Friday, June 5, 2009

New York City: Support Services of Excellence for PD Folks

In NY City & Long Island

Recommended Movement Disorder Practices 
Note: These practices are recommended by Parkinson's patients because of in-depth attention paid to each patient and family through extensive time spent between primary doctor and patient during appointments every three months, a positive relationship established between doctor and patient whereby each patient experiences authentic concern and interest in that patient's needs from movement disorder specialist, and through integrated team approach. Close relationship with doctor facilitates in-depth understanding of each patient's unique lifestyle and needs, and results in individually tailored treatment approach. These practices also include doctors' attention to, and referrals to related programs providing PD-specific exercise, dance and singing programs.

NYU Medical Center Movement Disorder Program and NYU/JCC/PD Wellness Center: 142 E 32. St.  (212) 263 4838
PD patients and families are assessed and treated, if needed, by a team of allied treatment-professionals from multiple disciplines (Neurology, PT, OT, Speech and Swallowing therapists, Social Work services, with Nurse Practitioner on primary treatment team). Appointments are thorough and comprehensive, with interest in the full person and his and her family. Chief PD Movement Disorder Neurologist; Dr. Alessandro Dirocco; Dr. Rebecca Gilbert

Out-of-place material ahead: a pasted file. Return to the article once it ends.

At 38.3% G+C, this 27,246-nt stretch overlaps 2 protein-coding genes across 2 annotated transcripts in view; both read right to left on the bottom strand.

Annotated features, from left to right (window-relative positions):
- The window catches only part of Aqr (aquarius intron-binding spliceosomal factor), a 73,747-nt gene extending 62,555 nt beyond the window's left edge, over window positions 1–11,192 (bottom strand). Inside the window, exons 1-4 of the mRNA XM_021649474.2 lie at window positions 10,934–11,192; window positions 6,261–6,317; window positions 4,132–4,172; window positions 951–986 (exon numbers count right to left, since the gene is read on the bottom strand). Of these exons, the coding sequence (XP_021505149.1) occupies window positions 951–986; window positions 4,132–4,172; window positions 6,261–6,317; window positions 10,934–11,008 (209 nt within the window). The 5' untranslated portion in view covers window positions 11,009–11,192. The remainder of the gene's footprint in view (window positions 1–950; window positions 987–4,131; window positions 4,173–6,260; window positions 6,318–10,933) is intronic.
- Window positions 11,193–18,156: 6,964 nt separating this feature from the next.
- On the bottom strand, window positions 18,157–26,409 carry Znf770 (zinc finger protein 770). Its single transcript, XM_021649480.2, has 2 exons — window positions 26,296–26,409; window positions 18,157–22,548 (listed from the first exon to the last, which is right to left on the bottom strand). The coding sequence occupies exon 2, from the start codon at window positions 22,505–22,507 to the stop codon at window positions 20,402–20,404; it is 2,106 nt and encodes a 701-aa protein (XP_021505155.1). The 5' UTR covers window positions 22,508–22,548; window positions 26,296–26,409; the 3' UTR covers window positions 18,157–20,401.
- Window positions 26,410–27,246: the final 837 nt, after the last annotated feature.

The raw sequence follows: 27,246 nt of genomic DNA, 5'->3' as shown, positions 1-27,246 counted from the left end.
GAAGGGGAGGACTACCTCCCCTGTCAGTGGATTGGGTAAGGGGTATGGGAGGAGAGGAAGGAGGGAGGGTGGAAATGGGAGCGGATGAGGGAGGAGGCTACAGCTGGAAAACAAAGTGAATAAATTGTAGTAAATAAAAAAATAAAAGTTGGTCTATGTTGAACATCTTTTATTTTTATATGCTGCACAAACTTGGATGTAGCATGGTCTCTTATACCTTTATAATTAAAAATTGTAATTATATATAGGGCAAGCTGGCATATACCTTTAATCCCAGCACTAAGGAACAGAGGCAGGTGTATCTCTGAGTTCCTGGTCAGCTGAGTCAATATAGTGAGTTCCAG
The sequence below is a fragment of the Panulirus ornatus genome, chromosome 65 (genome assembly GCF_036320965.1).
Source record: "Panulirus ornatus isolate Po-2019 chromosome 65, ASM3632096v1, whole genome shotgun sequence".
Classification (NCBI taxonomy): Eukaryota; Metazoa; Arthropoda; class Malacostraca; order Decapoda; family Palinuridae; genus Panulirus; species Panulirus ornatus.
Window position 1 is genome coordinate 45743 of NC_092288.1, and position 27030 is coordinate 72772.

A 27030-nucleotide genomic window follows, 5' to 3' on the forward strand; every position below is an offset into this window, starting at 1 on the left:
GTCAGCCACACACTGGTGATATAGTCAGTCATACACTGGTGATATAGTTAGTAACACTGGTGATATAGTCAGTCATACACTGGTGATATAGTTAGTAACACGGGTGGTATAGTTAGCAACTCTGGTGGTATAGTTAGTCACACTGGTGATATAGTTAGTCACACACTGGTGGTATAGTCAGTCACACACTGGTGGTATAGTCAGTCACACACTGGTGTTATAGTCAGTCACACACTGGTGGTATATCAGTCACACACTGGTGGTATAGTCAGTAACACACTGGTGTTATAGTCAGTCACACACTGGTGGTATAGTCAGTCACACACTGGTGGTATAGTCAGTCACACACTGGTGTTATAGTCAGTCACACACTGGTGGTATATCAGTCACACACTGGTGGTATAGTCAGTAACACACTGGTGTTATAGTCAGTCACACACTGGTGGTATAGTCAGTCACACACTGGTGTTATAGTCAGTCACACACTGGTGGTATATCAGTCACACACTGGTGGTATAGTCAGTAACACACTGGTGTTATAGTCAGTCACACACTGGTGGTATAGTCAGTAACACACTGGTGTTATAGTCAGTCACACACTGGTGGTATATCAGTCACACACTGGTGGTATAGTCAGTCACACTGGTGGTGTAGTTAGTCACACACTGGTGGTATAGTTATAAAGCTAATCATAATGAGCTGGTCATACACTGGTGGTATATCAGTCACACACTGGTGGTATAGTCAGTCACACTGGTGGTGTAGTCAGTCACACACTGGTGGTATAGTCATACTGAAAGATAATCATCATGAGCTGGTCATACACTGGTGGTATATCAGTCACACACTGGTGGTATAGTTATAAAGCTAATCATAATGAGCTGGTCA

Patient recommendation: "Takes at least 45 minutes with each patient, gets to know family, cares about uniqueness of each patient and provides individualized treatment."
See also below, under PD Support Services, "NYU/JCC PD Wellness Center"

Movement Disorder Practice In Brooklyn:
Downstate Movement Disorder Practice: Dr. Ivan Bodis-Wallner, MD Department of Neurology - Movement Disorders Patricia Kavanagh, MD;
 SUNY DOWNSTATE MEDICAL CENTER 450 Clarkson Avenue Brooklyn, NY 11203; phone: (718) 270-2051

Additional Primary Care Physicians:
Brooklyn, NY: Primary Care Physician: Dr. Elie Fteha; 718 638 2551. Offices in North and South Brooklyn. Patient recommendation: "Skillful, thorough, takes time and is concerned and respectful of patients, and is willing to learn from them."

On Long Island:
Dr. Tej-Preet Singh; Dr. Teresa Farrugia (who works out of the same office, is equally good.) Dr. Tej-Preet Singh’s office is at 20 Hicksville Rd. (Rt. 107) in Massapequa, right where Rt. 107 intersects with Merrick Avenue. Quote from patient: "He is very personable, and caring." (Long Island)

Patient Support Services & Programs